Destination: Dongdaemun Culture and History Park

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Although the larger part of the Dongdaemun Design Plaza won't open until 2011, the nearby Dongdaemun Culture and History Park recently opened in late October. Still hidden from the crowded Dongdaemun street, this newly completed area impresses with attention to detail.

Across the street from Migliore, Hello apm, Doota, and hidden behind a still-under-construction Dongdaemun Design Plaza, there’s little indication of anything being finished. It’s here that the Dongdaemun History and Culture Park has recently been opened.


Nearby the new Information Center - plenty of English around, and a guided tour of the building is yours for the asking. You don't need a guide to tell you how to work a touchscreen, but it's a nice touch.



The haechi greet you – those mythical but friendly creatures Seoul has chosen to adopt. In true recycling-friendly fashion, these same two exhibits of flattened plastic bottles are the same ones that graced the recent Design Olympiad at Jamsil Baseball Stadium.

The ‘park’ part of the area is meant to give some idea of how the land was used as a military training ground – recall that Dongdaemun (‘East Great Gate’) was one of the more important gates into Seoul before the Japanese occupation. The area that the Dongdaemun History and Culture Park will sit used to be a branch of Hullyeongdogam (훈련도감), or the ‘Special Directorate for Military Training’. It was here that about 20 government buildings were discovered, along with a tile-covered footpath and a pond that was part of a garden.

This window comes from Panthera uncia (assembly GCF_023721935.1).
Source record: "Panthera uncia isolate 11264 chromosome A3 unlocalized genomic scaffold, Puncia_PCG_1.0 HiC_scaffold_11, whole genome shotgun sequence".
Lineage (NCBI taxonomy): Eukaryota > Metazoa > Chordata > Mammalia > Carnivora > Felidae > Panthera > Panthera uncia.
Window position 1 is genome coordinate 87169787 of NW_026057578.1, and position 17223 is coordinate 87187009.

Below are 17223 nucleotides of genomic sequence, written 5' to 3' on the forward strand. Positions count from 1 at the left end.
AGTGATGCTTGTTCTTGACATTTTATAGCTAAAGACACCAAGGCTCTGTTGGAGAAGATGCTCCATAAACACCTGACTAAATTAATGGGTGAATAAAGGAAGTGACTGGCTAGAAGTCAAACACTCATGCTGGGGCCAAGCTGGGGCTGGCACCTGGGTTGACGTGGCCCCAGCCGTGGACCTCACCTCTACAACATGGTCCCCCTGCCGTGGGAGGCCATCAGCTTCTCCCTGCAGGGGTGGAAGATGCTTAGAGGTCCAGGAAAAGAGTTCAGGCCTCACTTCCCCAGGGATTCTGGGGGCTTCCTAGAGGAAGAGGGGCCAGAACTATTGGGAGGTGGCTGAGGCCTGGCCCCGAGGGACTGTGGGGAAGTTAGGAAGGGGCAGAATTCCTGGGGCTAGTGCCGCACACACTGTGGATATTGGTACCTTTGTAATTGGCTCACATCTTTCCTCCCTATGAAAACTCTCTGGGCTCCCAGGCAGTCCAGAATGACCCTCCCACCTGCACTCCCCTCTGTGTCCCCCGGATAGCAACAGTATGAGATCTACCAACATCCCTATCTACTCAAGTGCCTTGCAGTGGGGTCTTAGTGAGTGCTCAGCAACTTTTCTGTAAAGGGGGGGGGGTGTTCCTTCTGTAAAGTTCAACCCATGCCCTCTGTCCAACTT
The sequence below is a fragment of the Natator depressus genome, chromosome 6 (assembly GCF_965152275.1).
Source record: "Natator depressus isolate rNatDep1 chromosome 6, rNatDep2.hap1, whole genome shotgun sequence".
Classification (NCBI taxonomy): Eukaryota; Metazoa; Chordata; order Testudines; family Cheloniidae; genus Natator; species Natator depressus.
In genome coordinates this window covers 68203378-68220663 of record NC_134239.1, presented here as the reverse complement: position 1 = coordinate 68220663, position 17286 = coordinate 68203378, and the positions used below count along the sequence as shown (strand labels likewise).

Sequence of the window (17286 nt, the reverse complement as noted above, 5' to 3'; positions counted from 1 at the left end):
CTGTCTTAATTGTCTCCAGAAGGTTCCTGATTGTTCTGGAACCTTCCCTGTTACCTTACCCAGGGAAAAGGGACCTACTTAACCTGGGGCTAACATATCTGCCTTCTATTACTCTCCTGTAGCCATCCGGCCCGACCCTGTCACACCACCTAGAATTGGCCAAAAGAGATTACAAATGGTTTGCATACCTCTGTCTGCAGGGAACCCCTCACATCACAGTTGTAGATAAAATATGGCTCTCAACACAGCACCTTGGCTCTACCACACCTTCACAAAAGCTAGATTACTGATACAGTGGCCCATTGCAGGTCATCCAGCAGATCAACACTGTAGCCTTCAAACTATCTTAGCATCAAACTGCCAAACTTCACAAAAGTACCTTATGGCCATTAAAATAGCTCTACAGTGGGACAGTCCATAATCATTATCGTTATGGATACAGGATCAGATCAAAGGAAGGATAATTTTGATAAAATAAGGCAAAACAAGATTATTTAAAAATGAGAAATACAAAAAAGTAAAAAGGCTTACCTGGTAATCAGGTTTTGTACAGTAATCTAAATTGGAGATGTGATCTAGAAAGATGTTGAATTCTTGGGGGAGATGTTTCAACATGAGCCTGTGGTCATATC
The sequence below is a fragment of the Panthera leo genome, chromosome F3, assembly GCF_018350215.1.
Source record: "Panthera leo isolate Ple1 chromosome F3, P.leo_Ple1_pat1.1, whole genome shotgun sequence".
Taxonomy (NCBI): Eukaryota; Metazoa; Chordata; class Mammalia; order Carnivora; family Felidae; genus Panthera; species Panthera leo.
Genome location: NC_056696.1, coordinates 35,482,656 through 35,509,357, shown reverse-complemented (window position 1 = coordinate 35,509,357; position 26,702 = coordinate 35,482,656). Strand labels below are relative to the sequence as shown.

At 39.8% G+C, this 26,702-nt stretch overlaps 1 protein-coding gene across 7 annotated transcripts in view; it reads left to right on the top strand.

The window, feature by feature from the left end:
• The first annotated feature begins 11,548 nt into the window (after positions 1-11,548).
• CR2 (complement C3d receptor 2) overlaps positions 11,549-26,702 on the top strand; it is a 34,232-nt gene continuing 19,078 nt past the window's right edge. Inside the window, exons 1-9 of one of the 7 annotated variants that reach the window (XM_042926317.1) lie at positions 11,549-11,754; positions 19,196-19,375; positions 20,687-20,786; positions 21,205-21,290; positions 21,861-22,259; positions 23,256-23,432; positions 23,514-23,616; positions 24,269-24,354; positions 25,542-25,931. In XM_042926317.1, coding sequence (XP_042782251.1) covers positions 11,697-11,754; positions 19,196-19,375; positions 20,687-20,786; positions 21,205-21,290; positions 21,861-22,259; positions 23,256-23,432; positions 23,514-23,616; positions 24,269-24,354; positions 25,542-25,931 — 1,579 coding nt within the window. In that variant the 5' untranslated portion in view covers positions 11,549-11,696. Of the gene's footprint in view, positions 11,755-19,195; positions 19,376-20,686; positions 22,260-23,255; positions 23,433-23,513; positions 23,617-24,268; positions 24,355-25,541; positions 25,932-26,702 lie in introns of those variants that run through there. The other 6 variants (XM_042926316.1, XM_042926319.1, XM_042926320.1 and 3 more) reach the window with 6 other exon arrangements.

Numerous relics were also found in the area, many of which can be viewed in the nearby museum. By itself, however, the restored areas need a bit of imagination – and extrapolation. All you can currently see are the rocks that served as base stones, equally spaced about 3 meters apart, and part of the restored tile path (above).


Of more interest is one rectangular room giving some information about the 10 colors of Seoul. Although the video and text is in Korean, a Korean guide spoke enough English to make sense of it all. Each color has a symbolic meaning - 'Seoul Green' recognizes Namsan'a pine trees; 'Seoul Blue' recognizes the color of high and clear sky of Seoul in Autumn.


Next up was the Dongdaemun History Museum (dong-dae-mun-yeok-sa-gwan). During the excavation process, 2,778 items from the early Joseon dynasty to more modern times were discovered. The artifacts represented within the museum include white and blue porcelain dishes, some featuring a pattern called unryongmun, a pattern specifically reserved for court events and ruling classes. It’s helpful to have had the items in layers – the deeper down you dig, the earlier the artifacts get. The chronology inside goes back to 1396 – and since it’s in English, I’ll let you read it for yourself if you go to the museum.